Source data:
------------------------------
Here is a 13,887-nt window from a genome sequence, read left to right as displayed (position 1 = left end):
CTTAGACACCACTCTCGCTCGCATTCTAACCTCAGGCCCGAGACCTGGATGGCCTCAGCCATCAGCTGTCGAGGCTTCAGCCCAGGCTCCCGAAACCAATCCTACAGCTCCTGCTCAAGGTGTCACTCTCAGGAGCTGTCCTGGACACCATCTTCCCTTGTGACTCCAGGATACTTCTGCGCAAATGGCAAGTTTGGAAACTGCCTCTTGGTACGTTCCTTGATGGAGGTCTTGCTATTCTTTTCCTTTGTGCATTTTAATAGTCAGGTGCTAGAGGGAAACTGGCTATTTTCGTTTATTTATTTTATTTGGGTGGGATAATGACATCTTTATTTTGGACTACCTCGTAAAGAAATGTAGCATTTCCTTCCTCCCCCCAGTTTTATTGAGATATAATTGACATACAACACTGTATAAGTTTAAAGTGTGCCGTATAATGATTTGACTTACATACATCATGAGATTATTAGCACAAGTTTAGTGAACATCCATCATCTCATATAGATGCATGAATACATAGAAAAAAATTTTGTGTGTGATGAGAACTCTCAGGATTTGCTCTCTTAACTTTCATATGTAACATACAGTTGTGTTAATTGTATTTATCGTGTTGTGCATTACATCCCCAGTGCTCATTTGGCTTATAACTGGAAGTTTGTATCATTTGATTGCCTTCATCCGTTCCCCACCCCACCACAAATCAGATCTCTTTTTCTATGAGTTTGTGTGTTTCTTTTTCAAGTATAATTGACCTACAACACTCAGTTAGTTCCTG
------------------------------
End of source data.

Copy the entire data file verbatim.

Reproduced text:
Here is a 13,887-nt window from a genome sequence, read left to right as displayed (position 1 = left end):
CTTAGACACCACTCTCGCTCGCATTCTAACCTCAGGCCCGAGACCTGGATGGCCTCAGCCATCAGCTGTCGAGGCTTCAGCCCAGGCTCCCGAAACCAATCCTACAGCTCCTGCTCAAGGTGTCACTCTCAGGAGCTGTCCTGGACACCATCTTCCCTTGTGACTCCAGGATACTTCTGCGCAAATGGCAAGTTTGGAAACTGCCTCTTGGTACGTTCCTTGATGGAGGTCTTGCTATTCTTTTCCTTTGTGCATTTTAATAGTCAGGTGCTAGAGGGAAACTGGCTATTTTCGTTTATTTATTTTATTTGGGTGGGATAATGACATCTTTATTTTGGACTACCTCGTAAAGAAATGTAGCATTTCCTTCCTCCCCCCAGTTTTATTGAGATATAATTGACATACAACACTGTATAAGTTTAAAGTGTGCCGTATAATGATTTGACTTACATACATCATGAGATTATTAGCACAAGTTTAGTGAACATCCATCATCTCATATAGATGCATGAATACATAGAAAAAAATTTTGTGTGTGATGAGAACTCTCAGGATTTGCTCTCTTAACTTTCATATGTAACATACAGTTGTGTTAATTGTATTTATCGTGTTGTGCATTACATCCCCAGTGCTCATTTGGCTTATAACTGGAAGTTTGTATCATTTGATTGCCTTCATCCGTTCCCCACCCCACCACAAATCAGATCTCTTTTTCTATGAGTTTGTGTGTTTCTTTTTCAAGTATAATTGACCTACAACACTCAGTTAGTTCCTG